The 10th Circuit Court of Appeals has upheld a Utah federal judge's finding that a state law banning government payroll deductions for political organizations is unconstitutional.
In its decision issued Thursday, the Denver-based circuit court agreed with U.S. District Judge Tena Campbell's March ruling. She found that a 2001 law passed by the Utah Legislature banning payroll deductions by political organizations for employees of school districts and other government entities, violated the First Amendment's guarantee of freedom of speech.
The ruling also clarifies what level of control the Utah Legislature has over other entities, such as local governments and school districts.
Attorneys for the state had argued that banning voluntary payroll contributions to groups, such as the Utah Education Association, maintained political neutrality.
Attorneys for the UEA, along with five other labor organizations that included the Professional Firefighters of Utah and the American Federation of State, County and Municipal Employees, argued that the state was over-reaching its authority by directing what independent municipalities can or cannot do with their payroll.
The case stems from a years-long political battle between the Utah Legislature and UEA, which lobbies over education issues at the Capitol. For the past few years, UEA has been credited with repeatedly helping to thwart voucher and tuition tax credit legislation. Its political action committee often funds and gives manpower to candidates opposing such measures.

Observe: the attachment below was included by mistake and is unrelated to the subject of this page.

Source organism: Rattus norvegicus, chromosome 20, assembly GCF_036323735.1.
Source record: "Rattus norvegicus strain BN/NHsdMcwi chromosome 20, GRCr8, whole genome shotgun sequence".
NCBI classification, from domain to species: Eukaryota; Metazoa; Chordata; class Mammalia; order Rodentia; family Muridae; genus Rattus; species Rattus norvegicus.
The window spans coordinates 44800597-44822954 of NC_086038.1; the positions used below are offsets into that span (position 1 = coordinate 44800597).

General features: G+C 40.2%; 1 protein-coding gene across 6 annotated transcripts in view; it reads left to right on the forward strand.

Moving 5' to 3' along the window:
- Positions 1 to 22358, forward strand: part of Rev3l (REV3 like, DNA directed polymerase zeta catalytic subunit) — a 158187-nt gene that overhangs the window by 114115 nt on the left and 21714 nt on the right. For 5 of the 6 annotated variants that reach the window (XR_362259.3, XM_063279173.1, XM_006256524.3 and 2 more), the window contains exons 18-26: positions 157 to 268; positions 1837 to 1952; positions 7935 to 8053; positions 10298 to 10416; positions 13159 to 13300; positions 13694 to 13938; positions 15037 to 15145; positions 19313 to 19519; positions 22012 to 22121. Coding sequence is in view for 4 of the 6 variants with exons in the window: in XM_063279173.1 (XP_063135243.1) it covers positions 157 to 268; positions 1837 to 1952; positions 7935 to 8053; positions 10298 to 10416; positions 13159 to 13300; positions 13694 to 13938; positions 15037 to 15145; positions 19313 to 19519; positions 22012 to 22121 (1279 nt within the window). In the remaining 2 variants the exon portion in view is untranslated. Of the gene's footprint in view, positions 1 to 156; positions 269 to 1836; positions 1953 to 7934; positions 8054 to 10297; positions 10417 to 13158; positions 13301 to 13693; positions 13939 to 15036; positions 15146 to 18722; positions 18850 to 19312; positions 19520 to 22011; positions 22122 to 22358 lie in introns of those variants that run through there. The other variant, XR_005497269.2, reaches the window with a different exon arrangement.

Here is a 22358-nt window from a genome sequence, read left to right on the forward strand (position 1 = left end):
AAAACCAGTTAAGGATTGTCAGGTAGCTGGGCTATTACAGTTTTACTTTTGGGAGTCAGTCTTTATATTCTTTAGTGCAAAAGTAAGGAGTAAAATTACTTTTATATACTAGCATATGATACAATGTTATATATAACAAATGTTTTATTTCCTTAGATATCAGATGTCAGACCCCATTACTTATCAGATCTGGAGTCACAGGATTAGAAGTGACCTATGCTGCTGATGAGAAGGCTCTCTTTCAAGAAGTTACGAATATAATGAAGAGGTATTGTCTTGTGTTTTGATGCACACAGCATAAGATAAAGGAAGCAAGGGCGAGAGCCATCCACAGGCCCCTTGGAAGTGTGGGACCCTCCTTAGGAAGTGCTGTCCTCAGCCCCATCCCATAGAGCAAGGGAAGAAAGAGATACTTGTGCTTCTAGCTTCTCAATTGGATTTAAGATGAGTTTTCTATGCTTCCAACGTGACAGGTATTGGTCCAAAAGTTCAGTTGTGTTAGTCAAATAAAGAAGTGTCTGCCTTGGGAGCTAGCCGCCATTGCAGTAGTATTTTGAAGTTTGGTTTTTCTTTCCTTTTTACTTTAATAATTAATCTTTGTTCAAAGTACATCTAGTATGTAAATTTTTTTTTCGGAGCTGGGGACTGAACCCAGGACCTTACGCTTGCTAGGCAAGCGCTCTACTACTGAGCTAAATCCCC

The 10th Circuit judges noted that the state had argued such a ban would preclude political expression in government offices and prevent pressure from superiors to promote certain political views. The circuit judges supported Campbell's view that "the decision to contribute to a political activity by means of payroll deductions is a private matter between the employer and employee."
"Obviously we are disappointed," said assistant Utah attorney general Nancy Kemp. The ruling, Kemp said, does provide some guidance for the state since such a ruling has little precedent. "The state now does have some guidance from the court. It's always good to have guidance."
Kemp said the 9th Circuit Court of Appeals recently found a similar law in Idaho unconstitutional, but the 6th Circuit upheld the constitutionality of a similar law in Ohio.
The Utah Attorney General's Office has yet to decide whether or not it will make a final appeal to the U.S. Supreme Court.UEA general counsel Mike McCoy says the court battle already has cost the state about $700,000, plus another $150,000 in attorneys fees by the UEA the state likely will have to pay, to continue the fight through federal courts and appeals. "Obviously, we're very pleased about it, and our hope is the Legislature will cease to engage in activities that ... ultimately violate the First Amendment of the Constitution and instead try to work constructively with us rather than continue this punitive line of action."
Contributing: Jennifer Toomer-Cook E-mail: firstname.lastname@example.org